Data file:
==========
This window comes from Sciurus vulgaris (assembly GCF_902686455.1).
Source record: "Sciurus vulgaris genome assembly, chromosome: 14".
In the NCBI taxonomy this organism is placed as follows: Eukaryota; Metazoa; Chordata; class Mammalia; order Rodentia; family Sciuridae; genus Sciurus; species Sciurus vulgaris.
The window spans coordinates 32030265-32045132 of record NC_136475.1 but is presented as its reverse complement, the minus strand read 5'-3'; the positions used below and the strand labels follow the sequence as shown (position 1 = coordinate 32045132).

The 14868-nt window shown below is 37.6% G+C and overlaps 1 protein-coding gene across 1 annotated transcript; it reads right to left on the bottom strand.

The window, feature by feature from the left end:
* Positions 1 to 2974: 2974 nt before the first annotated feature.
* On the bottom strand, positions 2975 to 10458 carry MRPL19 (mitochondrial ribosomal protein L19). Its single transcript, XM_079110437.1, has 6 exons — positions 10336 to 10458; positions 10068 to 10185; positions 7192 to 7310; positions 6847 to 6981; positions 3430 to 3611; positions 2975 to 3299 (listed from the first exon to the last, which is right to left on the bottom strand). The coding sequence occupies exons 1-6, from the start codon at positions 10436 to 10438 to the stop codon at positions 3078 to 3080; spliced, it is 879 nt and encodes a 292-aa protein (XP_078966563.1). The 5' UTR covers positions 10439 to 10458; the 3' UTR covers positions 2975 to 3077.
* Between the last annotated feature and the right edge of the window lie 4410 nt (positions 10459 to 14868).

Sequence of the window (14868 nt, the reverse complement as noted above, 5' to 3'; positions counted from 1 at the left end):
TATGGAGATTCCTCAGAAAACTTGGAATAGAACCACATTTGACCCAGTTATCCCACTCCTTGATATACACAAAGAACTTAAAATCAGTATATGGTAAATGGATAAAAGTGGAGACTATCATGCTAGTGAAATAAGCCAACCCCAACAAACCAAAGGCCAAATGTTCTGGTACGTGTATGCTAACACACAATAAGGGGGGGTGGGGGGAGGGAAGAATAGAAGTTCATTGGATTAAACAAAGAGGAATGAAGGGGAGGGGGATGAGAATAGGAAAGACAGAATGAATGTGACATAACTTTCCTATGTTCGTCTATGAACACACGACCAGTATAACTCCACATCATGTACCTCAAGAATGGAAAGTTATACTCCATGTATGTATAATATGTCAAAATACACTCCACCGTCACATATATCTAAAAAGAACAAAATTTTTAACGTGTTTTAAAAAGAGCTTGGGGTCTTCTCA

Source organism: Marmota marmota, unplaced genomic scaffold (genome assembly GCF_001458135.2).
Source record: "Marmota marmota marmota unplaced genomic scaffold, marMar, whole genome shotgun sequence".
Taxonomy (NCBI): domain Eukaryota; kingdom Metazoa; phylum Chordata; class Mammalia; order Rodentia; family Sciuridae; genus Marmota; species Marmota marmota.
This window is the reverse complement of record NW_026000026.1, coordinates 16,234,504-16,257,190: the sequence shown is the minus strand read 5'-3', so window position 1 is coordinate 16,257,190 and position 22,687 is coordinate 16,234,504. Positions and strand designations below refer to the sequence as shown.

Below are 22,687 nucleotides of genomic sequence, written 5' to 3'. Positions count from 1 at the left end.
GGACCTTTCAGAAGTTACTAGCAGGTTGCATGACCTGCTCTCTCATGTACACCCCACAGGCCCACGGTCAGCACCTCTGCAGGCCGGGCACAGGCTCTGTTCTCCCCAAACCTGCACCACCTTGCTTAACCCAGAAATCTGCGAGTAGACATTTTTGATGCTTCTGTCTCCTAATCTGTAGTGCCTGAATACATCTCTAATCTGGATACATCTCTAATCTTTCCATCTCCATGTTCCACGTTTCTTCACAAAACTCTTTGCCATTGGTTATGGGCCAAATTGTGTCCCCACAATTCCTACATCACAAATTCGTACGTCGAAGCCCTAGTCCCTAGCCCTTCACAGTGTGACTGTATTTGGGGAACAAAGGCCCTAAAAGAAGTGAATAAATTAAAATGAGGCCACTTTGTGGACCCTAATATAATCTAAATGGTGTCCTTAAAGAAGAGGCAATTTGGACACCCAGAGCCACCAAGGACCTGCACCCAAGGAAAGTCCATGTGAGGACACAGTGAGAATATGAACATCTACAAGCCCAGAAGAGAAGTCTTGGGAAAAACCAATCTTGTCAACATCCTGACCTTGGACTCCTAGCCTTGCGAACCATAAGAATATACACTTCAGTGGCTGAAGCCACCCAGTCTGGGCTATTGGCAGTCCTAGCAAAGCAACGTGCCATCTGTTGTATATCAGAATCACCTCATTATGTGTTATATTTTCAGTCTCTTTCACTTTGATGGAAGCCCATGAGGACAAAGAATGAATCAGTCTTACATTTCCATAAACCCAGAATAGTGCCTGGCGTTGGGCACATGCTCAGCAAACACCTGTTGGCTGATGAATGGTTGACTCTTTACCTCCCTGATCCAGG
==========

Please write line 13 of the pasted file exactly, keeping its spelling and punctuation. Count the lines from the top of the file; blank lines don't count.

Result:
Source record: "Marmota marmota marmota unplaced genomic scaffold, marMar, whole genome shotgun sequence".